A trio of new North Korean missiles can evade air defence systems including Patriot, Aegis and THAAD according to a report published by US Congressional Research Service (CRS).
The CRS has called attention to missiles recently developed North Korea which it says are designed to evade air defence networks and pose an imminent threat to Japan.
The report on North Korean nuclear and ballistic missile systems released by the CRS suggests that Pyongyang’s recent missile testing “may seek to achieve more than a simple political statement and that it may be intended to increase the reliability, effectiveness, and survivability of their ballistic missile force.
‘’The recent advances in North Korea’s ballistic missile test program appear to be directed at developing capabilities to defeat or degrade the effectiveness of missile defences deployed in the region: Patriot, Aegis Ballistic Missile Defense (BMD), and Terminal High Altitude Area Defense (THAAD),” the report states.
The report goes on to add that North Korea’s progress with submarine-launched ballistic missiles suggests an effort to counter land-based THAAD missile defences by launching attacks from positions at sea outside the THAAD’s radar field of view.
The missiles mentioned by the US are the short-range KN-23, KN-24 and KN-25. The similarity missiles led to the confusion when they were being tested in 2019 and 2020 that they might be the same weapon.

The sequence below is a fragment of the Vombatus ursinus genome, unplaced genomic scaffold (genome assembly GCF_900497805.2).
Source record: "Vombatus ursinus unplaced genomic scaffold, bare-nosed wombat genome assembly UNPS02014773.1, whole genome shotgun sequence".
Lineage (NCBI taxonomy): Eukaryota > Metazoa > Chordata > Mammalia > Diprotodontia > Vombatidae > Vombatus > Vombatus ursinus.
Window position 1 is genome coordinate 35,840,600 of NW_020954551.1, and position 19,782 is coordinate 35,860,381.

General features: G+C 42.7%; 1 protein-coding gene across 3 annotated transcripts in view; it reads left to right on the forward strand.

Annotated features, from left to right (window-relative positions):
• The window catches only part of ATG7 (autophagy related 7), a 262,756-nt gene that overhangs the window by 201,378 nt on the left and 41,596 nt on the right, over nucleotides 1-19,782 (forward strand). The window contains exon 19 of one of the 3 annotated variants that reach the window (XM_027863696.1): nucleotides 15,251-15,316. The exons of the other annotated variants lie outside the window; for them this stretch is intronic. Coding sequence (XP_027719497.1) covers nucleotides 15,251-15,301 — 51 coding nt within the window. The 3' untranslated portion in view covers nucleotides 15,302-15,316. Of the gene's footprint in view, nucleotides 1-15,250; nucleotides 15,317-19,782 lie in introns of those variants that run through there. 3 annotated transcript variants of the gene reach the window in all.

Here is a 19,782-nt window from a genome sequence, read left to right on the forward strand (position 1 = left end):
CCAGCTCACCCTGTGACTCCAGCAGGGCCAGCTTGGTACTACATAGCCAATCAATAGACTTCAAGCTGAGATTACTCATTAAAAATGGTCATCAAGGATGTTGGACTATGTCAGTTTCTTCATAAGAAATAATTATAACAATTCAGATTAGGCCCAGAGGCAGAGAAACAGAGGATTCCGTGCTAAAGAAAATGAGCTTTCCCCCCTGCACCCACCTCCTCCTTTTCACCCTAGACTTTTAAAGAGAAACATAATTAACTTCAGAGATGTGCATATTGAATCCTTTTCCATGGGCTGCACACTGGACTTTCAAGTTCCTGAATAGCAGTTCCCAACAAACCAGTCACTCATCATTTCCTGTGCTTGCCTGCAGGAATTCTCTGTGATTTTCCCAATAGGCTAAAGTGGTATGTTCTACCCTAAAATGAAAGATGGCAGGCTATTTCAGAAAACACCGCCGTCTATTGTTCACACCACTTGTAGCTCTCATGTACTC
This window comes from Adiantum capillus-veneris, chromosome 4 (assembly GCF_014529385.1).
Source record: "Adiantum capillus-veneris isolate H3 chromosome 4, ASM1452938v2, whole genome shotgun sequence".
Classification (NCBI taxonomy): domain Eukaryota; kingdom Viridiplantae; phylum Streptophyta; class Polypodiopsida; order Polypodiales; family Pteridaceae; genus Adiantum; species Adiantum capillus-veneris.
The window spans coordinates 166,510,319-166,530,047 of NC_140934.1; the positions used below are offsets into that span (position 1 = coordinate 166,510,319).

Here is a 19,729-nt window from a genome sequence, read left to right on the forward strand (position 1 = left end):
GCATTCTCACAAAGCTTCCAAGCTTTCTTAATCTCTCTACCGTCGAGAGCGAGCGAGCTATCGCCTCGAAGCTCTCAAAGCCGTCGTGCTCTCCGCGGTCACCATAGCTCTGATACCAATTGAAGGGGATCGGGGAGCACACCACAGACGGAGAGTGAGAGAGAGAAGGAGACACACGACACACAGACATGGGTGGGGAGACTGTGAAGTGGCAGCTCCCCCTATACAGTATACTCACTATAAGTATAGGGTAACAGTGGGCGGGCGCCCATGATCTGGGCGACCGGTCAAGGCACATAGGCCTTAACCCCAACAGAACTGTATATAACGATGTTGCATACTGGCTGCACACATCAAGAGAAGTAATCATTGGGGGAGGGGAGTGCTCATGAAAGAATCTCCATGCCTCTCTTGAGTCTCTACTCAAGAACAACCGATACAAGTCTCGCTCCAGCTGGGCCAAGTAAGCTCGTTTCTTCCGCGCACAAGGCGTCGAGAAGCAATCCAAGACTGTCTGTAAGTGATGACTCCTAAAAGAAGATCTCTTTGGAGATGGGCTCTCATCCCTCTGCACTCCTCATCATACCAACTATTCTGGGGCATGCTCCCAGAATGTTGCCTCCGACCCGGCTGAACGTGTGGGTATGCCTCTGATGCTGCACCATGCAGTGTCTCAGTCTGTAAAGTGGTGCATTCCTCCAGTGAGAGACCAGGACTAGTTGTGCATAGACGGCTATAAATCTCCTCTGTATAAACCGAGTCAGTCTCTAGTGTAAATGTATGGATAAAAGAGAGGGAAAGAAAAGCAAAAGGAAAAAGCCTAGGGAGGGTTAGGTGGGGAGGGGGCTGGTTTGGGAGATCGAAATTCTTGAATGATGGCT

All three are fired from mobile truck launchers, follow “atypical flight paths” designed to trick air defence systems and share a fairly limited range.
Can THAAD, Aegis or Patriot protect Japan?
A white paper published earlier this week by Tokyo raised a similar warning about North Korea’s missile capabilities, particularly noting that Pyongyang may be developing a low-trajectory ballistic missile that could avoid Japan’s missile defence systems and deliver a nuclear strike on Japan.
The KN-23 has a range of 690kms or 430 miles exemplifies the most notable advance” for the DPRK in the field of smaller weapons, as the missile was observed during one test to conduct a “pull-up” manoeuvre intended to confuse an anti-air missile or targeting system.
The KN-24 demonstrates the guidance system and in-flight manoeuvrability to achieve precision strikes and could even posses be a dual-capable system, meaning it can be fitted with nuclear or conventional warheads.
The KN-25, the last of the trio of missiles, distorts the line between rocket and missile sporting advanced avionics, inertial and satellite guidance systems, and aerodynamic structures and is similar to the US Army’s rocket artillery HIMARS system.
Japan’s security is guaranteed by the United States especially against its hostile neighbours like China and North Korea. Most of the defence systems like THAAD, Aegis or Patriot are focussed on targetting ballistic missiles while short-range air defence capabilities have been neglected.
According to experts, Washington needs to find an urgent solution to short-range missiles like the K-23, K-24 and K-25. The possible options include anti-drone defences, such as the “Howler” suicide drone system and ship-mounted flak cannons or refitting some of its Joint Light Tactical Vehicles (JLTV) Humvee replacements to carry short-range anti-air missiles.